In the first of a four-part series, the team at the fabled Rummer Hotel in Bristol will be reviewing a selection of whiskys from The Whisky Exchange. This issue, Chelsie Bailey leads Dan Vidowsky and Borbala Csorvasi in a tasting of the historic Glenfarclas 15 and 20 year old.
“I should never have switched from Scotch to martinis”. Bogie was only 57 when he died. When he was sick, he was frequently visited by Katharine Hepburn and Spencer Tracy who heard him speak the immortal words the night before his death. Obviously smoking killed him, not the sauce. Livers were issued during the 1900s, made only from carbon fibre, so there was little to no change of falling from a taxi, spread eagle on the pavement.
The Glenfarclas distillery was granted a license some 63 years before Humphrey Bogart was born. Presumably before that they were making moonshine in the forests around Ballindalloch.
The distilleries original owner was Robert Hay, who sold the operation to John Grant in 1865. Today, it is still run by his descendants. Far be it from me to open up the discussion into heritage branding and change of ownership.
There are 50,000 casks maturing on site in the traditional dunnage warehouses, with stock from ‘52 to present day.
Are you thirsty now? Are you making excuses to leave the house for thirty minutes to see if they serve it in your local? Well, they don’t. Glenfarclas is a special drop. No doubt you can find it in certain highbrow establishments, but certainly not in the local battle cruiser.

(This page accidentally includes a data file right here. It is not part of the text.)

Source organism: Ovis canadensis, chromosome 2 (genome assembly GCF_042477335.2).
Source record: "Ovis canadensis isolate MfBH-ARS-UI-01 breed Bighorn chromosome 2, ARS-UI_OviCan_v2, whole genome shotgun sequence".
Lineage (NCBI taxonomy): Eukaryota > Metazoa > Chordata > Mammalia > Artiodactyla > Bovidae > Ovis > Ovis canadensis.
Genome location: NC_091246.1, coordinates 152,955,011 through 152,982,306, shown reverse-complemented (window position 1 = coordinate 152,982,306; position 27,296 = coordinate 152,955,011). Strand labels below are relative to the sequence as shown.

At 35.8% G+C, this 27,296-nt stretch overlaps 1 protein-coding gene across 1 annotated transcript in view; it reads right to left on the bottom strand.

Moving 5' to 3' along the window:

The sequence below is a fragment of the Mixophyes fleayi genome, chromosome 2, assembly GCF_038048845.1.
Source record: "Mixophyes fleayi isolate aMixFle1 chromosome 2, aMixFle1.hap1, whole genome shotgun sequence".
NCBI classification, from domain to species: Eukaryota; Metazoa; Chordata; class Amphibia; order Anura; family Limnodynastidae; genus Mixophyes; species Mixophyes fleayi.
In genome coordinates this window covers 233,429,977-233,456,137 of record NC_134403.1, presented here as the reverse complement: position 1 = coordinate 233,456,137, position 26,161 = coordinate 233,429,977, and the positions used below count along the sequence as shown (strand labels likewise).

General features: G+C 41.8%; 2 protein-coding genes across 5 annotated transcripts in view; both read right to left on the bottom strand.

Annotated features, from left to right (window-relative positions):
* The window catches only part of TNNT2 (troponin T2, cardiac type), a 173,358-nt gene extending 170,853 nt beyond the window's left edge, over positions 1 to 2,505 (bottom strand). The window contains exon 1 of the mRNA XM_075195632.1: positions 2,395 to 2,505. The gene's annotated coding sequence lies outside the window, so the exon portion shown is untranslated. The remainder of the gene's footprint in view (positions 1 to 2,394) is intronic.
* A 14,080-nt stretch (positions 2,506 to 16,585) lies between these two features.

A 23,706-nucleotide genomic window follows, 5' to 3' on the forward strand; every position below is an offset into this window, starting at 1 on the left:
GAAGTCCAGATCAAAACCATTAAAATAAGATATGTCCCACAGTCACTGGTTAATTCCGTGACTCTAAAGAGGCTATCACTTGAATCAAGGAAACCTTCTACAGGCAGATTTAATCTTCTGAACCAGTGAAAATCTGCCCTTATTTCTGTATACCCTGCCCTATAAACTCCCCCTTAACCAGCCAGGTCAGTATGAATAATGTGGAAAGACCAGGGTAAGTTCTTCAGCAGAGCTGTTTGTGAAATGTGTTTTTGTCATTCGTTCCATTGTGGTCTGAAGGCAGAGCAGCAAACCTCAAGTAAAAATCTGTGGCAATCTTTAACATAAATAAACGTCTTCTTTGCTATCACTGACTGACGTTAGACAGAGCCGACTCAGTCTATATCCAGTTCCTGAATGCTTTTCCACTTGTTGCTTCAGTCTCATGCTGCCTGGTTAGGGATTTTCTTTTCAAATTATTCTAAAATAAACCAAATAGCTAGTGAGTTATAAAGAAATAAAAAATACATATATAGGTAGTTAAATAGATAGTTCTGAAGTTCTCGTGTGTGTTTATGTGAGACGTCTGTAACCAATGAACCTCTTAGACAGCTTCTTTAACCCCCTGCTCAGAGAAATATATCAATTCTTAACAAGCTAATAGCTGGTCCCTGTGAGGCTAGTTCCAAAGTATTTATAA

This issue we are taking both the 15 year old and the 20 year old ‘105’ out for a walk.
Glenfarclas 15 year old, 70cl, 46% – £41.25
The 15-year-old already ranks as Chelsie’s favourite Speyside, and Glenfarclas is Dan’s favourite distillery, so this was always going to rank highly. The tasting notes are sherry, oak, cherry, stone fruits, raisins, dry dark fruits and apricots. This is not the first time the 15-year-old has been likened to a Christmas fruit cake. We are briefly tempted to see if the kitchen had any, but feel we might be straying wildly off topic. No one came for cake-tasting.
The nose is clearly full bodied and warm, well-balanced and full of punchy vapours – honey, sherry, orange.
The majority feel this to be an armchair whisky enjoyed and savoured. Dan is convinced he could mix it convincingly into a cocktail, whilst everyone thinks that’s unfair for such a fine dram. One thing is for sure: if anyone can do it and stay true to the Whiskys heritage, it is the team at the Rummer.
Color: Golden sherry
Nose: Thick and warming, perfectly balanced; candied cherries, nutty, heather honey, sherry and warming vanilla
Taste: Full and creamy texture; orange, raisin, sherry, vanilla and spice
Glenfarclas 20 year old, 70cl, 60% – £181
The first comments are wood, leather and attic. Clearly this is a whisky forged for Tom Ford then. The 105 is obviously aged five years longer and so the colour is darker and the sherry notes are more prevalent towards the end rather than on the initial attack. It is a smoky blend hitting the mid-pallet and is a full punch sweeter than the 15. The first actual tasting notes are owl impressions, as the 105 hits the gullet. This is indeed a 60% and so delivers a mighty clout.
Spice, pepper, smoke, wood, leather, a variety of construction items and salad adornments are chosen as fitting notes. The choice is then taken to add water to the 105 to release some of the more subtle layers: raisins, dark fruit, coconut. The consensus is that adding a drop of water is a help, not hindrance. Moving on, we get toffee, and hints of chocolate add a nice layer to the whisky. Rounding out the flavour is a firm oakiness carrying a dollop of floral peat.
Once again, this is a slow sipping whisky, and a complex one at that. Really take the time to appreciate it.
Color: Coppery amber
Nose: Complex and inviting; toffee, spice, smoke
Taste: Biting dark fruit, oakiness, construction equipmentBoth Whiskys are available from The Whisky Exchange: thewhiskyexchange.com